A new Washington Post-ABC News poll released this week tapped into Americans' reactions to the new health-care law's troubled rollout over the past month, including Web site problems, plan cancellations and the future of the individual mandate. Here are six of the top findings  from the national survey of 1,006 adults.

1. Obamacare opposition is rising

Opposition to the Affordable Care Act spiked to a record high of 57 percent in the new poll, up eight points from last month when sentiment on the law was almost evenly divided. The sharp shift may indicate an increased fluidity in attitudes toward the law as people pay more attention to the implementation of health-insurance exchanges, with additional shifts likely riding on the law's success and failure. At the same time, strong partisan loyalties could bring support back to equilibrium -- a modest negative tilt against the law -- if the law's initial problems are resolved.

2. Americans hate the individual insurance mandate

Nearly two-thirds of Americans oppose the law's requirement that nearly all Americans get health insurance or pay a fine. Fully 53 percent oppose this "strongly." The finding resembles past surveys showing the individual mandate is deeply unpopular, while many of the law's other components receive broad support.

Washington Post-ABC News poll, Nov. 14-17, 2013

3. Even more say the mandate should be delayed due to Web site problems

Seventy-one percent say that given the problems people have had with the federal insurance exchange, the government should delay the requirement that individuals have health insurance, while 22 percent say this requirement should proceed on schedule. The Web site's troubles were underscored by a Gallup poll released Wednesday that found that most uninsured people who have used insurance exchange Web sites have had a negative experience.

Washington Post-ABC News poll, Nov. 14-17, 2013

4. But people like the employer insurance mandate

By 58 to 40 percent, more in the survey support than oppose requiring companies with 50 or more employees to provide health insurance to their employees or pay a fine. The employer mandate garners support from 85 percent of Democrats and 56 percent of independents but just 29 percent of Republicans; 69 percent of Republicans oppose the proposal.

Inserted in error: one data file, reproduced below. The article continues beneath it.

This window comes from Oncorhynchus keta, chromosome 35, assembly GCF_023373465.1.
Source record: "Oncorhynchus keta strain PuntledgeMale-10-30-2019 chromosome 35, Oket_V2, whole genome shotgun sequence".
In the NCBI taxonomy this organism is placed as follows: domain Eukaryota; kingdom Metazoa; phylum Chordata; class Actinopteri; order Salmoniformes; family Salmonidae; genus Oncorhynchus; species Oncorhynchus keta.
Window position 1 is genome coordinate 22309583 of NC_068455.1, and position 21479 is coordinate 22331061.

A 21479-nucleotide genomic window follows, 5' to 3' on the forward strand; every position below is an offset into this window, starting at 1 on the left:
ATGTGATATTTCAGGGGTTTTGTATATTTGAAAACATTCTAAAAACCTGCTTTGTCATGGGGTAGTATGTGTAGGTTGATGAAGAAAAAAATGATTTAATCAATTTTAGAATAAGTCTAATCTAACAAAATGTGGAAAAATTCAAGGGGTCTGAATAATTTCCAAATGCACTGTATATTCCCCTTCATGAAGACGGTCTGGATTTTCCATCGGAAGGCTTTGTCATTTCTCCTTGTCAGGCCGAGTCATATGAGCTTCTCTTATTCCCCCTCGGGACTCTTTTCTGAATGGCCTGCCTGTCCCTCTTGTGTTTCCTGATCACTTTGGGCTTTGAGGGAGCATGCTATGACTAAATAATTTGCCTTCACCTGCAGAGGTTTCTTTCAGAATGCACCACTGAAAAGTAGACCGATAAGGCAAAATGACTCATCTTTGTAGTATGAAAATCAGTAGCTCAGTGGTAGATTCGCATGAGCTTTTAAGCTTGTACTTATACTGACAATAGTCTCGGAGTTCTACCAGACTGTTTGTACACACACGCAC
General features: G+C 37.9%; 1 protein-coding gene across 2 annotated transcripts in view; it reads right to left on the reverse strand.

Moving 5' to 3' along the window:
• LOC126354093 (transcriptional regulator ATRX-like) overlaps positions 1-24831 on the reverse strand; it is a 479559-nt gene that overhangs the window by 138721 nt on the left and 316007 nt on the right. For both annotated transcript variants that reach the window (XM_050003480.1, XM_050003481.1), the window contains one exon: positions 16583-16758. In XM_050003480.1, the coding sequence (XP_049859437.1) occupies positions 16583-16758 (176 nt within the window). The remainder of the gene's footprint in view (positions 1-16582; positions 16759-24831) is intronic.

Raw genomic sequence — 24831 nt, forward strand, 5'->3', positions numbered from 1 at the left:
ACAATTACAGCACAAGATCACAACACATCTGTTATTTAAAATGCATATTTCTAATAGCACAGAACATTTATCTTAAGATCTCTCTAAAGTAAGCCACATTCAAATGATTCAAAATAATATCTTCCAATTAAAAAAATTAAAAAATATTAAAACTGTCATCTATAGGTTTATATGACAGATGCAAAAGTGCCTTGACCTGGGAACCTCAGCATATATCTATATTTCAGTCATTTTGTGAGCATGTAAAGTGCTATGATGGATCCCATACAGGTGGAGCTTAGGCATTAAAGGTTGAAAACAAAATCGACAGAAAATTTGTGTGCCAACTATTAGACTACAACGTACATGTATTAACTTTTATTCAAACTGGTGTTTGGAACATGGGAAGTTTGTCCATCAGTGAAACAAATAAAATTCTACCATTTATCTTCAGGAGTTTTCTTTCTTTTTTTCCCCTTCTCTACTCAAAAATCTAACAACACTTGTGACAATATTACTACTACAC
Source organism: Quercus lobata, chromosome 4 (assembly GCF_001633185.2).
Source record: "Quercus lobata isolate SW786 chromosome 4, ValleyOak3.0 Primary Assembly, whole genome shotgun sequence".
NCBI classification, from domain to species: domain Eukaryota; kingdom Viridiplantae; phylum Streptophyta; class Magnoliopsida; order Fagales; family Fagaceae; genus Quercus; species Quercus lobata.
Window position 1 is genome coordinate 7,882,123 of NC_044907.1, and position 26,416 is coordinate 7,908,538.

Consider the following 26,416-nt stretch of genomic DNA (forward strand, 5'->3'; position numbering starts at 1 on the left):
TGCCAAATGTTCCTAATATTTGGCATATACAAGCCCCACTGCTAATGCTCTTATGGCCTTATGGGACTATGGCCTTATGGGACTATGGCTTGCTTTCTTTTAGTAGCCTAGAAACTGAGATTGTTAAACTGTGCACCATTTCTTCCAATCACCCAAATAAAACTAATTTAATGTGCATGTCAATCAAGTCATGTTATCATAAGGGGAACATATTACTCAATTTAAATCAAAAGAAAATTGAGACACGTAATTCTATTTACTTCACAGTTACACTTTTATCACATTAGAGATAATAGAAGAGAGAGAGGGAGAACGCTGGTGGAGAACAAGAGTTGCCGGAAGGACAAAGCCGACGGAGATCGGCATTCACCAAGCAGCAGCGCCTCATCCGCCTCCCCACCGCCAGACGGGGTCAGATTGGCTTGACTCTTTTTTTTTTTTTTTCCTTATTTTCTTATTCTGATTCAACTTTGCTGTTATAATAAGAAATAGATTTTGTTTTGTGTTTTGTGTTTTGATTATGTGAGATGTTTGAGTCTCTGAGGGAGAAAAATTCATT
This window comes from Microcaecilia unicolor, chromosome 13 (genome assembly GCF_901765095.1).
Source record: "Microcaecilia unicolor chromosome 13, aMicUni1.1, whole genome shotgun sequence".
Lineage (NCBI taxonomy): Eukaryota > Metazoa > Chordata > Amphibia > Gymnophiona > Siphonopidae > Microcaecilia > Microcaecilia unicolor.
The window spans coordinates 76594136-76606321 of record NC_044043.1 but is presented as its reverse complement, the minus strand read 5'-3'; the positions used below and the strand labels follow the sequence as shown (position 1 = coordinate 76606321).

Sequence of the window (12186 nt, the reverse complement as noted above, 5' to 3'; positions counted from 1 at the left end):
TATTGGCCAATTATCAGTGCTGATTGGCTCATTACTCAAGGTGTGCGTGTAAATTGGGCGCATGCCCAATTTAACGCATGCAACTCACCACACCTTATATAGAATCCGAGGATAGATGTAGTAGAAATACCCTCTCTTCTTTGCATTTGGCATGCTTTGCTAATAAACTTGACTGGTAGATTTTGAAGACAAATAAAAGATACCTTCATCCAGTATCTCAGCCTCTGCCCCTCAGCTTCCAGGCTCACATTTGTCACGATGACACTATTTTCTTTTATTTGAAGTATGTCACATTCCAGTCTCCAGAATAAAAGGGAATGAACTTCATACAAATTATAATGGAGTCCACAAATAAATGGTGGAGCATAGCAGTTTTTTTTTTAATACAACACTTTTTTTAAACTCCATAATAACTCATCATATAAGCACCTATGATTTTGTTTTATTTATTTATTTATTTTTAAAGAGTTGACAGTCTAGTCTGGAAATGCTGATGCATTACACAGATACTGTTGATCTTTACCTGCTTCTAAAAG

Washington Post-ABC News poll, Nov. 14-17, 2013

5. Obama's a bad manager, but not a liar

Fully 56 percent of Americans say the hubbub over insurance cancellation notices -- despite Obama's pledge that people could keep insurance they like -- reflects a sign of mismanagement, rather than a normal start-up problem with a new system. The episode and others have resulted in remarkably negative ratings for Obama's role in implementation -- 63 percent disapprove of his performance in managing the health-care rollout. More broadly, 56 percent say Obama is not a good manager.

At the same time, most people don't detect intentional deception. A slim 52 percent majority says Obama told the American people what he believed to be true regarding keeping existing insurance policies, while 44 percent say he intentionally misled the public. This isn't a wide margin, to be sure, and the law's rollout does appear to have taken a toll on his basic credibility as a leader.

Washington Post-ABC News poll, Nov. 14-17, 2013

6. Can the law be salvaged?

Despite record opposition, Americans split down the middle at 49 percent on whether the government can recover from early problems or whether it is constitutionally unworkable. Passion runs high on this measure, with fully three-quarters of Americans feeling "strongly" that the government can recover or that it is doomed to fail. Partisans also line up solidly on either side, with more than eight in 10 Republicans saying the law is unworkable and a similar number of Democrats saying the government can recover.

Washington Post-ABC News poll, Nov. 14-17, 2013

Dig into all the Post-ABC poll results with interactive crosstabs and complete trends over time.

The Post-ABC poll was conducted Nov. 14-17 among a random national sample of 1,006 adults, including interviews on landlines and with cellphone-only respondents. The overall margin of sampling error is plus or minus 3.5 percentage points.

Peyton M. Craighill contributed to this report.